About Psychological Safety Psychological Safety – describes an organizational culture wherein people feel able to…
I remember being bullied on the playground as a kid. Somewhere along the way, I was taught this little chant. As much as I repeated it to myself, it never worked.
As I have traversed my way through the world of work, I have felt the effects of, let’s call it, ‘adult bullying’, or ‘name calling’ in a disguised and more sophisticated form. There have been occasions when I have been marginalized, outcast, and made to feel like what I contributed didn’t matter. I have been a victim of pejorative one-liners from less than empathetic leaders. I would venture to guess that at some point in time, we have all felt the effects of condescending statements, being dismissed or overlooked, or blamed for something that was not our fault. We know, or least can imagine, what it’s like to not belong to the ingroup. All of these things have either demotivated us, or caused us to check-out, become less engaged, or leave for greener pastures.
We may not want to admit it, but we have done our fair share of the name calling. We have talked behind each other’s backs, dismissed or rejected others thoughts and ideas, or have exercised power over others in one way or another.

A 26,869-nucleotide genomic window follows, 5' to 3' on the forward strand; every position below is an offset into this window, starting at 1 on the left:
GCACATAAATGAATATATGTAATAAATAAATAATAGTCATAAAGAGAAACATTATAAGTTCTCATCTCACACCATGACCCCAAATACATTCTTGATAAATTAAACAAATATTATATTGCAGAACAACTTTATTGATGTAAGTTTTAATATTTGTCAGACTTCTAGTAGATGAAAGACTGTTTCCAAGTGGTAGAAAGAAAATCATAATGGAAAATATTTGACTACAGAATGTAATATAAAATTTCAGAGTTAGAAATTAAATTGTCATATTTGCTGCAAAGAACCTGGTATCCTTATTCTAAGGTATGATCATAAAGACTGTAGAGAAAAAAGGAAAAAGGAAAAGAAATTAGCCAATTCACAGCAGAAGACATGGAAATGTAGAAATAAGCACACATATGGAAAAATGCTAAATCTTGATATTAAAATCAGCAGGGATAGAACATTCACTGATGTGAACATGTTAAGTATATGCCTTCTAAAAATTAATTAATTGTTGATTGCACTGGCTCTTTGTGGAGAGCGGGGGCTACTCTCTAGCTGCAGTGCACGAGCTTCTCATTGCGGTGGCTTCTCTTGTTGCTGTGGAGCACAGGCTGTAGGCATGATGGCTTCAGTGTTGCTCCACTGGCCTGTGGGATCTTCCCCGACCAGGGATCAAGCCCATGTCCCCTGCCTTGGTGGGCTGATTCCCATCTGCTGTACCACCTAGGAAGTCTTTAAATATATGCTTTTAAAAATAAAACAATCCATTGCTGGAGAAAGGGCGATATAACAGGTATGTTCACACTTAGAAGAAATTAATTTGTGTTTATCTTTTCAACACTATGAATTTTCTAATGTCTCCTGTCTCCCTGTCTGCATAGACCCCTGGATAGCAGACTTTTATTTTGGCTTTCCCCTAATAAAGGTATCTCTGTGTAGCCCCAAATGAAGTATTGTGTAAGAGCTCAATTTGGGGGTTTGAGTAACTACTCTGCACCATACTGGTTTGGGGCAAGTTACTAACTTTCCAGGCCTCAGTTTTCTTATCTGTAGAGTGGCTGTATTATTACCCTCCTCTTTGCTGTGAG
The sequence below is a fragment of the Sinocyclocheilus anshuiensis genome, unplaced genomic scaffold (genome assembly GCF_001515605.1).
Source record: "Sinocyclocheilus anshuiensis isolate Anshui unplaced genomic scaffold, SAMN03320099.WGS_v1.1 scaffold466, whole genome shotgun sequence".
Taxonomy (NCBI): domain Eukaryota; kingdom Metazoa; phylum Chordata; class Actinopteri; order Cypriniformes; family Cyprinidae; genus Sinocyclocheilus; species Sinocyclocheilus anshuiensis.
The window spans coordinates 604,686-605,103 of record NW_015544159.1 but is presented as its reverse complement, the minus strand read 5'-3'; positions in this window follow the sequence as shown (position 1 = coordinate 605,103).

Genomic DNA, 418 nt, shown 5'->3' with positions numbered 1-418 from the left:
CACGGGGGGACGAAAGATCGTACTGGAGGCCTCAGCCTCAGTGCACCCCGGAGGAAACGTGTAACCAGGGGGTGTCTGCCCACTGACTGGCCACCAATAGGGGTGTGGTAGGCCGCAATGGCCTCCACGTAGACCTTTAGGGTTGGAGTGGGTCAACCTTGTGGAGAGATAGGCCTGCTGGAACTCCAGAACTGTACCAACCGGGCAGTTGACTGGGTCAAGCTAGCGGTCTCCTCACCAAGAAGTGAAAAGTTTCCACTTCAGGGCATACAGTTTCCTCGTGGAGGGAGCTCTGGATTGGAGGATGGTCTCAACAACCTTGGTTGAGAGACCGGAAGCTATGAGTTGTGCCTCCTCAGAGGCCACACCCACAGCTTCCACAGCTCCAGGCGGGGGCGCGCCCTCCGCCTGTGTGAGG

Here’s the reality of our Sticks and Stones jingle – ‘names’ hurt – even the adult kind.
There is a physiological reason for this. Put simply, our brains are social organs; we are hard wired to connect. Being left out, rejected, or otherwise cut-off from connection literally hurts our brains. Matthew Lieberman, M.D., a pioneer in the relatively new field of social neuroscience, explains that the pain we feel from being left out is more than just a metaphor. When we experience social pain, our bodies react with the same neurocognitive processes that are activated as when we step on a sharp object or break a leg. In fact, our desire to avoid social pain is our catalyst for connection.